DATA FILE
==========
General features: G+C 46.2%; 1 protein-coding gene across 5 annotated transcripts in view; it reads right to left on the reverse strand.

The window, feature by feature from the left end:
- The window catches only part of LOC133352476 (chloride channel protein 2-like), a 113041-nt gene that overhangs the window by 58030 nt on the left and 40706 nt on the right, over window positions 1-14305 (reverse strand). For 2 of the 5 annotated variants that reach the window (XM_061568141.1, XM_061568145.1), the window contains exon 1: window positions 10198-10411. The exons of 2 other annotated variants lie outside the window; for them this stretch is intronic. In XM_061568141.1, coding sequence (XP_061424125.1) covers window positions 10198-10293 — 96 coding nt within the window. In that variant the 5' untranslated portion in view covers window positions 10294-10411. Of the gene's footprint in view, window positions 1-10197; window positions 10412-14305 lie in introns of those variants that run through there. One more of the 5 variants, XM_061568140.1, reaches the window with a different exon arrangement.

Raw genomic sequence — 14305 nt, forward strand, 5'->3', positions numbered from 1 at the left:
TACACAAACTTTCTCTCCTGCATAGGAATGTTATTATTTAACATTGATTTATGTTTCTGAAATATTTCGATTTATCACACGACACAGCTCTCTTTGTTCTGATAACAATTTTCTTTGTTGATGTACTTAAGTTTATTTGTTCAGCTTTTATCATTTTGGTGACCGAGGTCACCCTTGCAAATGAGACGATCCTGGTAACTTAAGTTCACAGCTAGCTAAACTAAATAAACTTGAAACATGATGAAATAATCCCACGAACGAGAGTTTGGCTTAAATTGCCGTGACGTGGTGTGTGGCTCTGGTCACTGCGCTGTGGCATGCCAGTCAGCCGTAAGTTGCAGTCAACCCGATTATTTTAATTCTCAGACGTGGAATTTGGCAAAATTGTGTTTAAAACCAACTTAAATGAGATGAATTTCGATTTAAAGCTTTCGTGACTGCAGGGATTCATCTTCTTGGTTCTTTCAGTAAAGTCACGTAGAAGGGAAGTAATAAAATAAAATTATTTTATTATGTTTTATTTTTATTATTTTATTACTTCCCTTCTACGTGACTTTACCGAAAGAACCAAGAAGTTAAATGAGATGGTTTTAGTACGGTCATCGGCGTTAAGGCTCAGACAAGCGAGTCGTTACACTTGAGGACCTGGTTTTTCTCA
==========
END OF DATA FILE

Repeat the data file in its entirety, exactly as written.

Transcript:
General features: G+C 46.2%; 1 protein-coding gene across 5 annotated transcripts in view; it reads right to left on the reverse strand.

The window, feature by feature from the left end:
- The window catches only part of LOC133352476 (chloride channel protein 2-like), a 113041-nt gene that overhangs the window by 58030 nt on the left and 40706 nt on the right, over window positions 1-14305 (reverse strand). For 2 of the 5 annotated variants that reach the window (XM_061568141.1, XM_061568145.1), the window contains exon 1: window positions 10198-10411. The exons of 2 other annotated variants lie outside the window; for them this stretch is intronic. In XM_061568141.1, coding sequence (XP_061424125.1) covers window positions 10198-10293 — 96 coding nt within the window. In that variant the 5' untranslated portion in view covers window positions 10294-10411. Of the gene's footprint in view, window positions 1-10197; window positions 10412-14305 lie in introns of those variants that run through there. One more of the 5 variants, XM_061568140.1, reaches the window with a different exon arrangement.

Raw genomic sequence — 14305 nt, forward strand, 5'->3', positions numbered from 1 at the left:
TACACAAACTTTCTCTCCTGCATAGGAATGTTATTATTTAACATTGATTTATGTTTCTGAAATATTTCGATTTATCACACGACACAGCTCTCTTTGTTCTGATAACAATTTTCTTTGTTGATGTACTTAAGTTTATTTGTTCAGCTTTTATCATTTTGGTGACCGAGGTCACCCTTGCAAATGAGACGATCCTGGTAACTTAAGTTCACAGCTAGCTAAACTAAATAAACTTGAAACATGATGAAATAATCCCACGAACGAGAGTTTGGCTTAAATTGCCGTGACGTGGTGTGTGGCTCTGGTCACTGCGCTGTGGCATGCCAGTCAGCCGTAAGTTGCAGTCAACCCGATTATTTTAATTCTCAGACGTGGAATTTGGCAAAATTGTGTTTAAAACCAACTTAAATGAGATGAATTTCGATTTAAAGCTTTCGTGACTGCAGGGATTCATCTTCTTGGTTCTTTCAGTAAAGTCACGTAGAAGGGAAGTAATAAAATAAAATTATTTTATTATGTTTTATTTTTATTATTTTATTACTTCCCTTCTACGTGACTTTACCGAAAGAACCAAGAAGTTAAATGAGATGGTTTTAGTACGGTCATCGGCGTTAAGGCTCAGACAAGCGAGTCGTTACACTTGAGGACCTGGTTTTTCTCA